As ruínas da cidade romana de Altinum foram localizadas em imagens aéreas graças a um período de estiagem em julho de 2007, que permitiu "ver" abaixo do solo. A cidade foi abandonada a partir do século 5º da Era Cristã por causa de invasões bárbaras. Seus habitantes moveram-se para a mais protegida posição em meio à laguna, fundando a atual Veneza.
Altinum está enterrada sob culturas de milho e soja. O estresse hídrico provocado pela seca pode ser detectado graças à radiação infravermelha próxima, sensível a mudanças no crescimento da vegetação.
A diferença na reflexão permite criar imagens com cores falsas. Cores mais claras indicam locais onde há pedras, tijolos ou mesmo solo compactado sob as plantas. As cores mais escuras revelam onde há depressões no terreno, indicando poços e canais, mesmo que cheios de sedimentos. "Nós descobrimos o mapa da cidade. Nós agora sabemos como era o tecido urbano, onde estavam os edifícios principais, monumentais, onde era a cidade, suas portas e a existência, que não se suspeitava, de um canal que cruzava a cidade e a conectava à laguna e aos rios no interior. Também achamos algumas estruturas do porto, que devia ser provavelmente o porto da cidade romana", afirma Paolo Mozzi, um dos quatro autores da pesquisa, do Departamento de Geografia da Universidade de Pádua.
Rome, July 31, Ansa - The ancient coastal town of Altinum, the forefather of Venice, has been mapped out for the first time ever by an Italian team of geographers from Padua University.Using infrared aerial photography and a 3D reconstruction method, the team has created an incredibly detailed map of the town's sophisticated architecture, picking out bridges, walls, canals and houses as well as its large public buildings such as the theatre and the forum.Altinum, now located inland 15 kilometres south-east of Treviso, was already inhabited in the first millennium BC and grew in the second century BC when it was annexed to Rome.''Until now we only knew that Altinum was there, we didn't know what it was like,'' said team leader Paolo Mozzi.''In size it's comparable to Pompeii, and Altinum is the only large Roman city in northern Italy and one of the few in Europe that wasn't buried by modern and medieval cities that rose up later. That's the reason we can see the Roman age structures of the city so well,'' he said.Mozzi said the study, published in Science, indicates the existence of a ''complex urban structure'' with ''spectacular architecture'', but most importantly shows that the ancient inhabitants had adapted to the demands of living on the lagoon.''These results show that the Romans successfully managed to exploit the watery environment many centuries before the city of Venice began to emerge on the archipelago in the middle of the lagoon,'' he said.The aerial photos of the area were taken in 2007 during a drought, which has increased the visibility of the remains of the city that lie under the ground.''We see a walled city, a theatre, an amphitheatre outside the walls, the basilica, the forum with its market, then a principle road connected to the Via Annia (the Roman road through northern Italy),'' said Mozzi.''You can also see a canal that divides the city in two and heads towards the lagoon. Considering the sea level in Roman times, that canal must have been connected to the lagoon as well as with nearby rivers,'' he said, adding that the map also suggests a protected port that would have been used by merchant ships.Altinum was destroyed by Attila the Hun in 452 AD and many of its inhabitants fled to the lagoon islands that later grew into the city of Venice.Work is under way to assess the state of the structures under the ground, although the city is thought to have been dismantled' and its precious materials removed to construct the island town of Torcello and Venice.Mozzi said excavations would be complicated but that the ongoing research will help researchers understand how much of the city is still intact.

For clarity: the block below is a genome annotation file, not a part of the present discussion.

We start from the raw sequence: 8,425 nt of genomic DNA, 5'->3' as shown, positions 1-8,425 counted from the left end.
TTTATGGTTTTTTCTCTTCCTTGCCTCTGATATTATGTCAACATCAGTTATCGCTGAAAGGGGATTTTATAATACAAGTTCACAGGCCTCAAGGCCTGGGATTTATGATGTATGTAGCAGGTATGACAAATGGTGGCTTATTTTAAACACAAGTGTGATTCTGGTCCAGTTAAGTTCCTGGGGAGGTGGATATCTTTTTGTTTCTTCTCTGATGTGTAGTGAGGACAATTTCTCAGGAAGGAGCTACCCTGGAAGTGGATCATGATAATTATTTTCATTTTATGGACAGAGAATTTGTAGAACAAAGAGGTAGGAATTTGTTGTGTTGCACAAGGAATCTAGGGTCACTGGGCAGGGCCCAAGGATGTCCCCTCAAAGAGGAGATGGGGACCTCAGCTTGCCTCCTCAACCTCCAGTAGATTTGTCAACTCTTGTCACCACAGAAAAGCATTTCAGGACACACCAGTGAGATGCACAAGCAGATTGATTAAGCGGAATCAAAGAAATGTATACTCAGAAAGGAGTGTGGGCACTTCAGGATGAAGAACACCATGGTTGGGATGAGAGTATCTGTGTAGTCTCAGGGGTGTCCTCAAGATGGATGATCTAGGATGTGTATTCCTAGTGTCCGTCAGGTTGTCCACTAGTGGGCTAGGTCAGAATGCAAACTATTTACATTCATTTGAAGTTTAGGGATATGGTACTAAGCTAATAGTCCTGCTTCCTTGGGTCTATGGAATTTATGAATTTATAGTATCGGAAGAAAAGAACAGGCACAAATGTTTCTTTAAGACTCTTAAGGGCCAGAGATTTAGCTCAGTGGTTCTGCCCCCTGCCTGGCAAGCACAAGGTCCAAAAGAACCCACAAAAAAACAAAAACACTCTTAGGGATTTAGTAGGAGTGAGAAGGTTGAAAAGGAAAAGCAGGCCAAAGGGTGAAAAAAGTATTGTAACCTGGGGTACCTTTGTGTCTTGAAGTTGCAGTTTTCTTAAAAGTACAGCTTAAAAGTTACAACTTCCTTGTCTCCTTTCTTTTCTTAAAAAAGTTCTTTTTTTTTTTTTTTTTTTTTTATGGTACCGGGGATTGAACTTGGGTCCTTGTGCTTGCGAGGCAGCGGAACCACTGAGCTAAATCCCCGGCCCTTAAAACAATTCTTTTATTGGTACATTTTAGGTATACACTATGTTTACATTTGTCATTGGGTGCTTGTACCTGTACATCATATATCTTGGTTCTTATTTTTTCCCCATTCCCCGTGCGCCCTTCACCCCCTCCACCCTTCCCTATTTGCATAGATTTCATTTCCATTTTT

Photo: Altinum map